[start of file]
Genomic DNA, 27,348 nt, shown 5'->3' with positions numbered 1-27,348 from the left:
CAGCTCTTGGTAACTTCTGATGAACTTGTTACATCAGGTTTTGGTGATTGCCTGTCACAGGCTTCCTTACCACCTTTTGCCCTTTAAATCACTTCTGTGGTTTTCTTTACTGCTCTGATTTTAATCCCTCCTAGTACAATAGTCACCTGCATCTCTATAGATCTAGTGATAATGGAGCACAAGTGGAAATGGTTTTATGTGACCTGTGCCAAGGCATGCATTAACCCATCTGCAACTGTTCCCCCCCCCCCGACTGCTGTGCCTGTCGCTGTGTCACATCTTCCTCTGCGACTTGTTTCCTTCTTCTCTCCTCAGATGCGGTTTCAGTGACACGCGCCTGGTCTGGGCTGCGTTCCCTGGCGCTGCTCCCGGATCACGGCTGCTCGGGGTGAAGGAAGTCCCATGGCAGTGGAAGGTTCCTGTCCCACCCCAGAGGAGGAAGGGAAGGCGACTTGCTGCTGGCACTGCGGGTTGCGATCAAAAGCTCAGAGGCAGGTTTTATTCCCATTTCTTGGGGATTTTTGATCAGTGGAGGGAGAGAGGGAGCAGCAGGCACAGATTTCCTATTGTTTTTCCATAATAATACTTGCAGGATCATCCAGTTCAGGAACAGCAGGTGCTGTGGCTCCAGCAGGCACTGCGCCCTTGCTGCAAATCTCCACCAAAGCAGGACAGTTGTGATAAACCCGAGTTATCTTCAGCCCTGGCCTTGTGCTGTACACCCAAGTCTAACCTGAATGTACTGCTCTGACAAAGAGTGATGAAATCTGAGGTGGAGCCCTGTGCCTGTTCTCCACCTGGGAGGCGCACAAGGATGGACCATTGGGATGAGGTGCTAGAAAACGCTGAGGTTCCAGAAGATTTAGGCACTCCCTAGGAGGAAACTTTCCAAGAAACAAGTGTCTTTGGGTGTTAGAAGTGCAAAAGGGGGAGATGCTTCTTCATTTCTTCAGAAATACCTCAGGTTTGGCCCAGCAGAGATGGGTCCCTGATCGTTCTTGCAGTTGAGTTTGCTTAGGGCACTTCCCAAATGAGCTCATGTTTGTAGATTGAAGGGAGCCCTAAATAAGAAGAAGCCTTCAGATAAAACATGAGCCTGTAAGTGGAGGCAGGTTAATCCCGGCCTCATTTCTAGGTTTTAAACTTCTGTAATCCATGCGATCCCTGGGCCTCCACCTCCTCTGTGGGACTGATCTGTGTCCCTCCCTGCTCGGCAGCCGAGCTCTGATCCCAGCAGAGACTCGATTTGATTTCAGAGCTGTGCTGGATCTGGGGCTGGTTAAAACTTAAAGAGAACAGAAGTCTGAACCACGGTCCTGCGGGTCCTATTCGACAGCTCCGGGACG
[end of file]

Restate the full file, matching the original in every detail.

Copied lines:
Genomic DNA, 27,348 nt, shown 5'->3' with positions numbered 1-27,348 from the left:
CAGCTCTTGGTAACTTCTGATGAACTTGTTACATCAGGTTTTGGTGATTGCCTGTCACAGGCTTCCTTACCACCTTTTGCCCTTTAAATCACTTCTGTGGTTTTCTTTACTGCTCTGATTTTAATCCCTCCTAGTACAATAGTCACCTGCATCTCTATAGATCTAGTGATAATGGAGCACAAGTGGAAATGGTTTTATGTGACCTGTGCCAAGGCATGCATTAACCCATCTGCAACTGTTCCCCCCCCCCCGACTGCTGTGCCTGTCGCTGTGTCACATCTTCCTCTGCGACTTGTTTCCTTCTTCTCTCCTCAGATGCGGTTTCAGTGACACGCGCCTGGTCTGGGCTGCGTTCCCTGGCGCTGCTCCCGGATCACGGCTGCTCGGGGTGAAGGAAGTCCCATGGCAGTGGAAGGTTCCTGTCCCACCCCAGAGGAGGAAGGGAAGGCGACTTGCTGCTGGCACTGCGGGTTGCGATCAAAAGCTCAGAGGCAGGTTTTATTCCCATTTCTTGGGGATTTTTGATCAGTGGAGGGAGAGAGGGAGCAGCAGGCACAGATTTCCTATTGTTTTTCCATAATAATACTTGCAGGATCATCCAGTTCAGGAACAGCAGGTGCTGTGGCTCCAGCAGGCACTGCGCCCTTGCTGCAAATCTCCACCAAAGCAGGACAGTTGTGATAAACCCGAGTTATCTTCAGCCCTGGCCTTGTGCTGTACACCCAAGTCTAACCTGAATGTACTGCTCTGACAAAGAGTGATGAAATCTGAGGTGGAGCCCTGTGCCTGTTCTCCACCTGGGAGGCGCACAAGGATGGACCATTGGGATGAGGTGCTAGAAAACGCTGAGGTTCCAGAAGATTTAGGCACTCCCTAGGAGGAAACTTTCCAAGAAACAAGTGTCTTTGGGTGTTAGAAGTGCAAAAGGGGGAGATGCTTCTTCATTTCTTCAGAAATACCTCAGGTTTGGCCCAGCAGAGATGGGTCCCTGATCGTTCTTGCAGTTGAGTTTGCTTAGGGCACTTCCCAAATGAGCTCATGTTTGTAGATTGAAGGGAGCCCTAAATAAGAAGAAGCCTTCAGATAAAACATGAGCCTGTAAGTGGAGGCAGGTTAATCCCGGCCTCATTTCTAGGTTTTAAACTTCTGTAATCCATGCGATCCCTGGGCCTCCACCTCCTCTGTGGGACTGATCTGTGTCCCTCCCTGCTCGGCAGCCGAGCTCTGATCCCAGCAGAGACTCGATTTGATTTCAGAGCTGTGCTGGATCTGGGGCTGGTTAAAACTTAAAGAGAACAGAAGTCTGAACCACGGTCCTGCGGGTCCTATTCGACAGCTCCGGGACG